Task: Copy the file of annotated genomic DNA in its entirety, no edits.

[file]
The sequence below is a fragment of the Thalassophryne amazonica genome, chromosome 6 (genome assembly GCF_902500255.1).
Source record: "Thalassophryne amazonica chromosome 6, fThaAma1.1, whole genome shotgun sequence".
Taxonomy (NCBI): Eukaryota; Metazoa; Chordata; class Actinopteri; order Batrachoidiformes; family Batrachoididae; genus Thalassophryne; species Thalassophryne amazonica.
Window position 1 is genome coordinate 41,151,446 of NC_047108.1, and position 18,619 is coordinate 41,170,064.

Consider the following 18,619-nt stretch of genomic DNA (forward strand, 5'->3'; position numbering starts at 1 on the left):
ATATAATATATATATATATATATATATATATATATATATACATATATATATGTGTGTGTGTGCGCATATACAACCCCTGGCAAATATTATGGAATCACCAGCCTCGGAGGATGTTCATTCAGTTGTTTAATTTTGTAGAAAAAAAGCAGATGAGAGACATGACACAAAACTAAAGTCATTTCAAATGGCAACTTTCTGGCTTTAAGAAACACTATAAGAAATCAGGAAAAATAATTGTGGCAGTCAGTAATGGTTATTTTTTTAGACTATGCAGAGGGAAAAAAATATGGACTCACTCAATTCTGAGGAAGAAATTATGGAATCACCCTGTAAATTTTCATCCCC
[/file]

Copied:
The sequence below is a fragment of the Thalassophryne amazonica genome, chromosome 6 (genome assembly GCF_902500255.1).
Source record: "Thalassophryne amazonica chromosome 6, fThaAma1.1, whole genome shotgun sequence".
Taxonomy (NCBI): Eukaryota; Metazoa; Chordata; class Actinopteri; order Batrachoidiformes; family Batrachoididae; genus Thalassophryne; species Thalassophryne amazonica.
Window position 1 is genome coordinate 41,151,446 of NC_047108.1, and position 18,619 is coordinate 41,170,064.

Consider the following 18,619-nt stretch of genomic DNA (forward strand, 5'->3'; position numbering starts at 1 on the left):
ATATAATATATATATATATATATATATATATATATATATACATATATATATGTGTGTGTGTGCGCATATACAACCCCTGGCAAATATTATGGAATCACCAGCCTCGGAGGATGTTCATTCAGTTGTTTAATTTTGTAGAAAAAAAGCAGATGAGAGACATGACACAAAACTAAAGTCATTTCAAATGGCAACTTTCTGGCTTTAAGAAACACTATAAGAAATCAGGAAAAATAATTGTGGCAGTCAGTAATGGTTATTTTTTTAGACTATGCAGAGGGAAAAAAATATGGACTCACTCAATTCTGAGGAAGAAATTATGGAATCACCCTGTAAATTTTCATCCCC